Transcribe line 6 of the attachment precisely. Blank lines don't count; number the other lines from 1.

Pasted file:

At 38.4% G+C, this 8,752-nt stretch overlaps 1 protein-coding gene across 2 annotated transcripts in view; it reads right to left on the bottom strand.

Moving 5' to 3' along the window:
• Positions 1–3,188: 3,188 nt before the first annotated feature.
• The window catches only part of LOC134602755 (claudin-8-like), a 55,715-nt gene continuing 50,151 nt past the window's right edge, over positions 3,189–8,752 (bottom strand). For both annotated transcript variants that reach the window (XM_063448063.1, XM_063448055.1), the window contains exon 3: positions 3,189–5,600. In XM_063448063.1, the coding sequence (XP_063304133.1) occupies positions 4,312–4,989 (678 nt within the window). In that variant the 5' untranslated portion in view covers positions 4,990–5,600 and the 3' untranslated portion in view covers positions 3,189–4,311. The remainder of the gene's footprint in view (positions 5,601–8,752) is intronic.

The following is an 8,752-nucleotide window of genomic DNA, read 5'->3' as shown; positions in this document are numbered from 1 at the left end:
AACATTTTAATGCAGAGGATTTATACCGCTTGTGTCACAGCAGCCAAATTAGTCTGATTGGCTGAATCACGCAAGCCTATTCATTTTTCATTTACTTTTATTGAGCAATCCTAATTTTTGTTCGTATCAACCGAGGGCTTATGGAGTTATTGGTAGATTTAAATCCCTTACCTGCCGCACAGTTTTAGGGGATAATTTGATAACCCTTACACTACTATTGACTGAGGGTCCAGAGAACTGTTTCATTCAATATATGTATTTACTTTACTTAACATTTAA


AACATTTTAATGCAGAGGATTTATACCGCTTGTGTCACAGCAGCCAAATTAGTCTGATTGGCTGAATCACGCAAGCCTATTCATTTTTCATTTACTTTTATTGAGCAATCCTAATTTTTGTTCGTATCAACCGAGGGCTTATGGAGTTATTGGTAGATTTAAATCCCTTACCTGCCGCACAGTTTTAGGGGATAATTTGATAACCCTTACACTACTATTGACTGAGGGTCCAGAGAACTGTTTCATTCAATATATGTATTTACTTTACTTAACATTTAA